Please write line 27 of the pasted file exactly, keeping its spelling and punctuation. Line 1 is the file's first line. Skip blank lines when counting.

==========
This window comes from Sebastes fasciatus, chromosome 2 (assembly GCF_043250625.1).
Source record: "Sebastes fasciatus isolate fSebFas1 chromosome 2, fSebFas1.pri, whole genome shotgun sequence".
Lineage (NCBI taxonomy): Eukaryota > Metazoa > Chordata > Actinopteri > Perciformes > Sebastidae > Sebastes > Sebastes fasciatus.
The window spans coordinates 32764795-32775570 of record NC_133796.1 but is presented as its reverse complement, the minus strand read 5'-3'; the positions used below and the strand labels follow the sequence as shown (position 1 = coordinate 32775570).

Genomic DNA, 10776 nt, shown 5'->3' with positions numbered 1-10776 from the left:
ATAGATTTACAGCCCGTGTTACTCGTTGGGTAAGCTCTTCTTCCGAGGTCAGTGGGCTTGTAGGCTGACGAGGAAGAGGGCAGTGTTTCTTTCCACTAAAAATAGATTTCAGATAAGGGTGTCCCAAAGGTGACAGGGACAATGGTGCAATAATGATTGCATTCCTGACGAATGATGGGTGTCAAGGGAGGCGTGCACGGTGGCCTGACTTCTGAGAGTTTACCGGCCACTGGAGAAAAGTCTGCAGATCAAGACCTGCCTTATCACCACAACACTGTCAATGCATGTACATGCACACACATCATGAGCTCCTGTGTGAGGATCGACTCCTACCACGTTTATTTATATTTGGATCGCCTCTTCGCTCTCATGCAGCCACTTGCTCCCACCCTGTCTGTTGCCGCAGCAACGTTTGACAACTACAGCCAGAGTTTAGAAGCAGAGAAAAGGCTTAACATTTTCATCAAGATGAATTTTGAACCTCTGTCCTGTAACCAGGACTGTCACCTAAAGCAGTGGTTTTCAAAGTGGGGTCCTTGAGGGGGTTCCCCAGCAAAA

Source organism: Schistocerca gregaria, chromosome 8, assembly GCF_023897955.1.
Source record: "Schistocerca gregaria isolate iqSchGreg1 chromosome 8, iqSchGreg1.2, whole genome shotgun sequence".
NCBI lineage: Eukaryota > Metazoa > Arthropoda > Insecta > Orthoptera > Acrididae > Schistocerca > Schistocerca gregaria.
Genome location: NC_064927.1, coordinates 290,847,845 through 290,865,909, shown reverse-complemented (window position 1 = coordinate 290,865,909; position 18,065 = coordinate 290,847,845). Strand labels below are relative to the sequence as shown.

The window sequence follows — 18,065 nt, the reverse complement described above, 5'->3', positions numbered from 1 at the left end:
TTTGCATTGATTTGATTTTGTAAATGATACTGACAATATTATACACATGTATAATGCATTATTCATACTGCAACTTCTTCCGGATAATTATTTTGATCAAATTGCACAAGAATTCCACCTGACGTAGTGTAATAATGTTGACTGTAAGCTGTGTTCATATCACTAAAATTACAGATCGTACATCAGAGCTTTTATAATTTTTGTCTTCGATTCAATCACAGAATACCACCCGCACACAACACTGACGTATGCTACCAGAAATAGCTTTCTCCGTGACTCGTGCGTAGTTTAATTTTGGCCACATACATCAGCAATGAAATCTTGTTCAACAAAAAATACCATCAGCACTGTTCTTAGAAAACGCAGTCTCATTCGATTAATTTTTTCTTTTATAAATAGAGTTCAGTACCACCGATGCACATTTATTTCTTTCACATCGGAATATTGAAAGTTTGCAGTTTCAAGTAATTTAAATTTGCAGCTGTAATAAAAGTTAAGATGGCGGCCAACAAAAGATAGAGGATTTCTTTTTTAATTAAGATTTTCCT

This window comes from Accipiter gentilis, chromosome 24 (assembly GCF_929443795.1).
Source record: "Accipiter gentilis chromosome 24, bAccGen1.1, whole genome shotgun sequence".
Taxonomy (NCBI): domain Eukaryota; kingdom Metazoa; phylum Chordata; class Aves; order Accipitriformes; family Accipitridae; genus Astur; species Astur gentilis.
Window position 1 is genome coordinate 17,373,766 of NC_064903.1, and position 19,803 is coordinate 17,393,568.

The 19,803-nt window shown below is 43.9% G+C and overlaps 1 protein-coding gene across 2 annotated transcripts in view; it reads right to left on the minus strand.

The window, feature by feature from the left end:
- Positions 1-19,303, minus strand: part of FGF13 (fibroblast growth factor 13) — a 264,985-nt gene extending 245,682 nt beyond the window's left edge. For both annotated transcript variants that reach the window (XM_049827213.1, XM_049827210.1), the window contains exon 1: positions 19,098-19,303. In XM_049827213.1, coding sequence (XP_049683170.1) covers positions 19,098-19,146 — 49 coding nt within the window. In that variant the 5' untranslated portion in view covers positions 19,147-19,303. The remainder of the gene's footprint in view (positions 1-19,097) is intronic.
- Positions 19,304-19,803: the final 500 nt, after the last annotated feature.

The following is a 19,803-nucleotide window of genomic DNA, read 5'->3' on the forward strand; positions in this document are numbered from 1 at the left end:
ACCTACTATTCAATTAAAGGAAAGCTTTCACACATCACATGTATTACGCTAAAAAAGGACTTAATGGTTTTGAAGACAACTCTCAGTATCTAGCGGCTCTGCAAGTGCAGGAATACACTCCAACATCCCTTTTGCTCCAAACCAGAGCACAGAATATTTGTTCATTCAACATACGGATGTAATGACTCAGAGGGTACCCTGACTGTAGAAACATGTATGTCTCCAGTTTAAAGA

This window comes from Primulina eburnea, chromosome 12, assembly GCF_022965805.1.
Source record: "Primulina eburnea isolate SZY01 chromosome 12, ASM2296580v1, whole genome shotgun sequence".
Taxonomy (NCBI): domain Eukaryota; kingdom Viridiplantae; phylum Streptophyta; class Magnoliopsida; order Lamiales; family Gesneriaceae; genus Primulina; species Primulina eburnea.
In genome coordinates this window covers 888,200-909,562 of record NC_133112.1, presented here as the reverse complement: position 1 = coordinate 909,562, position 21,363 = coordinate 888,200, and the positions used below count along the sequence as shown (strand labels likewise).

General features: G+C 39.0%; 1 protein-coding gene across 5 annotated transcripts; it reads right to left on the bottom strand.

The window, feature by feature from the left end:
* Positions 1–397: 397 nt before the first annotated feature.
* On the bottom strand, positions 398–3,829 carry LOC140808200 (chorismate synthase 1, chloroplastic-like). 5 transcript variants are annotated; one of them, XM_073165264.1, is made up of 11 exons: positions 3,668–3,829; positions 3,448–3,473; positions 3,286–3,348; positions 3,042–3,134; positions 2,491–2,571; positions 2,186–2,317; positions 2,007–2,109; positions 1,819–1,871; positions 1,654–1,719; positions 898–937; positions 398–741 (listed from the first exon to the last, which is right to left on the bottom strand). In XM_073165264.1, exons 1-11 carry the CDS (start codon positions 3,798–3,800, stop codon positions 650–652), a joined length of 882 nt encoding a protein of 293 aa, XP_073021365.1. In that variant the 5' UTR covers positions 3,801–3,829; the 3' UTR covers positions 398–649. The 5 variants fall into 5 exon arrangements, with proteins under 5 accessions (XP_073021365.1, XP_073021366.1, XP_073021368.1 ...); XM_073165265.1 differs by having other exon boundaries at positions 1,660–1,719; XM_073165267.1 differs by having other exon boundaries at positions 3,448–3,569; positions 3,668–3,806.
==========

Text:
General features: G+C 39.0%; 1 protein-coding gene across 5 annotated transcripts; it reads right to left on the bottom strand.